Kipo soon befriends two human surface-dwellers: Wolf, a hardened “I prefer to work alone” type with a mysterious past, and Benson, a friendly guy who wanders the surface with his mutant companion, Dave. Dave’s a sentient bug who metamorphosizes to different life stages at inopportune moments; he’s also hands-down the funniest character in the series, if you ask me. Rounding out the squad is Mandu, a blue, four-eyed, six-legged pig, and not a meal, as Kipo must remind Wolf a few times.
This is our Team Avatar, if you’ll forgive the comparison, and they’re a wonderful crew to spend a show with. Each brings something to the table by way of strength, but they’re all hiding demons. Kipo and her crew operate like a well-balanced D&D party. Their connections grow over time, but I won’t dare spoil any of the delightful character development to come. Besides the basic premise and bits and pieces of the first episode’s plot, I’ve only scratched the surface (pun intended) in terms of what Kipo has to offer, here. There are myriad spoiler-free reasons the show is worth a watch.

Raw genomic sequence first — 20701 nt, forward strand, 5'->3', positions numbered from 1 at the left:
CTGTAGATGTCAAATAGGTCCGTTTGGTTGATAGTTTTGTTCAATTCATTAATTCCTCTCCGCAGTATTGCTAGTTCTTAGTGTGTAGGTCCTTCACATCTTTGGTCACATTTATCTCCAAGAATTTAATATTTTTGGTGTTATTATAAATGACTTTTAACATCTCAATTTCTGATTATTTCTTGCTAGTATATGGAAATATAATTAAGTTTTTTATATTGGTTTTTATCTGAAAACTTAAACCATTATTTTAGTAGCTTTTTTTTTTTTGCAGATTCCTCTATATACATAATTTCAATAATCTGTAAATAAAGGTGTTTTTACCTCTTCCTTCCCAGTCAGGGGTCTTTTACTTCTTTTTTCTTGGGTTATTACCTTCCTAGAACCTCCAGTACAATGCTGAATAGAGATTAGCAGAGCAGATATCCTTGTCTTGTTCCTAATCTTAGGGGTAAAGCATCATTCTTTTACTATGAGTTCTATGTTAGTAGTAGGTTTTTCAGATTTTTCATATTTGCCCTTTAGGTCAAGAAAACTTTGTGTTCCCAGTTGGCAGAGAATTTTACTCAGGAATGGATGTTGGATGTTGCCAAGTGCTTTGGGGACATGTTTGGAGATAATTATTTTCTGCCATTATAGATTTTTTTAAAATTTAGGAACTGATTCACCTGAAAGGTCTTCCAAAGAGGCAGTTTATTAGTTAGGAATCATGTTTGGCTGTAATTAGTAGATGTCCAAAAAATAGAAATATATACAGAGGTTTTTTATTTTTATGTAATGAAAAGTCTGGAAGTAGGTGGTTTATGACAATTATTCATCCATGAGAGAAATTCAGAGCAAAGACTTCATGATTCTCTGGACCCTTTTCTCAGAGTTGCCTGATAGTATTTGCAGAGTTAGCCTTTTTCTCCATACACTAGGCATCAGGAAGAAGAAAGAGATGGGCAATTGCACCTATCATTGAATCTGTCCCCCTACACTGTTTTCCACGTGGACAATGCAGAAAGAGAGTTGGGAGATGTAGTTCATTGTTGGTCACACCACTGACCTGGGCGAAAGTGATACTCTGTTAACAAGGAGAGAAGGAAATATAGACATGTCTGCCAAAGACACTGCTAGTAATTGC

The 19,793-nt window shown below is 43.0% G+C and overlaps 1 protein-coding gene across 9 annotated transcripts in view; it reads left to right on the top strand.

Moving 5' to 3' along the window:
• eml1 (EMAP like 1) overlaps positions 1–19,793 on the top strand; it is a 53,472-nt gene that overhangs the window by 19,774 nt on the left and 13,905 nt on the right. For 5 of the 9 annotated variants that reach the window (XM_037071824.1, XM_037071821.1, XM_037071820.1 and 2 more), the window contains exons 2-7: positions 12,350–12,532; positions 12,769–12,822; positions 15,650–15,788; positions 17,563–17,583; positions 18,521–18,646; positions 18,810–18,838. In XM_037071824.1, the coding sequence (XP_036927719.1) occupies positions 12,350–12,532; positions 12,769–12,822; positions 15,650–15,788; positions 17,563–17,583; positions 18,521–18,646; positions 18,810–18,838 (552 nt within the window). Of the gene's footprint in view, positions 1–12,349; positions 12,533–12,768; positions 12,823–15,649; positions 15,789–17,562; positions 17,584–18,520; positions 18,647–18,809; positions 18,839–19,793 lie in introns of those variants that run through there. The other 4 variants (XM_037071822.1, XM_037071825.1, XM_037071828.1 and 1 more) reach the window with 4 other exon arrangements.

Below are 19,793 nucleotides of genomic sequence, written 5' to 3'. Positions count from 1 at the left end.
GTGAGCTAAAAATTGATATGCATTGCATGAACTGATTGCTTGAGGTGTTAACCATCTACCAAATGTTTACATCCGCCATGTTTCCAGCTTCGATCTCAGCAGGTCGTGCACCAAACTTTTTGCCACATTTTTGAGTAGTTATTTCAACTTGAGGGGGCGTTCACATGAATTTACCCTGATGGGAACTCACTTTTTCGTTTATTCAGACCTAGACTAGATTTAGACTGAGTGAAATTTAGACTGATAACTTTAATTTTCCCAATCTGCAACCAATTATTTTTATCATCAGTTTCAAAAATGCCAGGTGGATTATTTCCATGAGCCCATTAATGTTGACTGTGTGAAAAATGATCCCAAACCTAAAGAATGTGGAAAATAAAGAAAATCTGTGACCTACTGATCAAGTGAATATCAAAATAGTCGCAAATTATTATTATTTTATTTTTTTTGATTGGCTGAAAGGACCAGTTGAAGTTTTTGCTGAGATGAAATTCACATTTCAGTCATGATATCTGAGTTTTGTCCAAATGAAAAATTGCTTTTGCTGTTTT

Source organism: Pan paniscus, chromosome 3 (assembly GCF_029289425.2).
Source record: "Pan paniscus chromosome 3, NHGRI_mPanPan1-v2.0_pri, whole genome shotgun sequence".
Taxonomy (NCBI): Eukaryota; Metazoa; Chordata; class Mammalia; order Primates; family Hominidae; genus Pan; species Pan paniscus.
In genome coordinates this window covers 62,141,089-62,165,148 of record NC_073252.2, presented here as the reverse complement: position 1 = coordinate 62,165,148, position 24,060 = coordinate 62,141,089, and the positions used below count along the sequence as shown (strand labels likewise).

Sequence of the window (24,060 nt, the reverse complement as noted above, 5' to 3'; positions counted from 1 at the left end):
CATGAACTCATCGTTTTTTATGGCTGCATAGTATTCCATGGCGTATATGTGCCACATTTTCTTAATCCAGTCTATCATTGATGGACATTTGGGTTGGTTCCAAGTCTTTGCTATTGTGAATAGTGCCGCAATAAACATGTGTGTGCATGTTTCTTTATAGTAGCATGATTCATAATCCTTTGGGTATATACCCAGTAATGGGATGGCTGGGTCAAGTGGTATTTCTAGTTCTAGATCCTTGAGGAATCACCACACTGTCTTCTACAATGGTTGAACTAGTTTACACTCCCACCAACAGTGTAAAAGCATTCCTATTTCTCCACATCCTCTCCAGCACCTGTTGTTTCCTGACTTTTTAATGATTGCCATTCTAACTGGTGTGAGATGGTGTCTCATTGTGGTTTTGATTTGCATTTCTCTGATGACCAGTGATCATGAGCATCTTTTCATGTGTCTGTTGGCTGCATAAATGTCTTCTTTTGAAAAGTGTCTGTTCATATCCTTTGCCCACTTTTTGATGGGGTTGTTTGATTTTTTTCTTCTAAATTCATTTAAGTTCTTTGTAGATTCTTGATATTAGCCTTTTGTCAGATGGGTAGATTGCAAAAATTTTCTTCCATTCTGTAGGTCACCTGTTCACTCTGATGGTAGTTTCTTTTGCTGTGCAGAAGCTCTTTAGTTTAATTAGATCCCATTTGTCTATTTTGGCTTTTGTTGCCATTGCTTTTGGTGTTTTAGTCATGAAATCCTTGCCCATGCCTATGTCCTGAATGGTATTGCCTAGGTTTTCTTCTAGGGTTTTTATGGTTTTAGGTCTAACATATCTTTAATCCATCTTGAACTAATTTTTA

The first is Kipo’s sheer originality. Speculative fiction fanatics have plenty of post-apocalyptic tales to choose from, but Kipo pays homage to the genre while exploring new ground. The show has musical elements that sets it apart, permeating the entire viewing experience and tying the story, characters, and world together into a cohesive whole. Kipo herself is a bit of a bard. She sings, plays guitar, and prefers to solve her problems using music and diplomacy. The mutant factions she meets—dubstep bees, science-obsessed Newton wolves, Timbercats (lumberjack felines, and they’re adorable), hard-rock rattlesnakes, fitness-fanatic raccoons, and many others—shine with unique visual and musical styles.